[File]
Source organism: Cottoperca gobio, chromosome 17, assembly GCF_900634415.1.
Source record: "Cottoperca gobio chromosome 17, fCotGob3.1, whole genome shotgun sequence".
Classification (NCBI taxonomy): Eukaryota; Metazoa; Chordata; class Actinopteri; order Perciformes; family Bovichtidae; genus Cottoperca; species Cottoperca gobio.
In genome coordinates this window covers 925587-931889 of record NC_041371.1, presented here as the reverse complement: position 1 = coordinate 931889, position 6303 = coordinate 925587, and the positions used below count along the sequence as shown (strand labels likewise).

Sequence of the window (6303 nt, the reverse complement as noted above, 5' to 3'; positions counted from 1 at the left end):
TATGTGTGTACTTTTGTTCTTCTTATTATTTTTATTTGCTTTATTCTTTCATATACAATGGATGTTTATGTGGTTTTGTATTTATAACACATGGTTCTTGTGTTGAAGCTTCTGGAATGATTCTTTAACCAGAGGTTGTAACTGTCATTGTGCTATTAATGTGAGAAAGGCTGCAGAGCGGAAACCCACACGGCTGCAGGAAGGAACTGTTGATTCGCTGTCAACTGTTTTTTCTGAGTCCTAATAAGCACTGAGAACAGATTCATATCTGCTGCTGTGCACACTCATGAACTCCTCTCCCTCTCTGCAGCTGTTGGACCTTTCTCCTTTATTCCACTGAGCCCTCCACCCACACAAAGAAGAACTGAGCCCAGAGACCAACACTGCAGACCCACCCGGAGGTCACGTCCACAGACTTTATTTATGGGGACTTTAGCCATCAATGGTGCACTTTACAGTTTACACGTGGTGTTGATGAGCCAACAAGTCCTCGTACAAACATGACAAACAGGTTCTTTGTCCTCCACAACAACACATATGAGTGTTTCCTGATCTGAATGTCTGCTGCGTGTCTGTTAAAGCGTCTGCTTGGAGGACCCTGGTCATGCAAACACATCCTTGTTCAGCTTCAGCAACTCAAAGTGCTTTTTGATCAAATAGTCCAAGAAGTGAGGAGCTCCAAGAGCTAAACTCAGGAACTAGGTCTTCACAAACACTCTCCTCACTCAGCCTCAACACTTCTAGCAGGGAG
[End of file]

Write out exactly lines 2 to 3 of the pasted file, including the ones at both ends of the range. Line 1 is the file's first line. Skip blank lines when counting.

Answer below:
Source record: "Cottoperca gobio chromosome 17, fCotGob3.1, whole genome shotgun sequence".
Classification (NCBI taxonomy): Eukaryota; Metazoa; Chordata; class Actinopteri; order Perciformes; family Bovichtidae; genus Cottoperca; species Cottoperca gobio.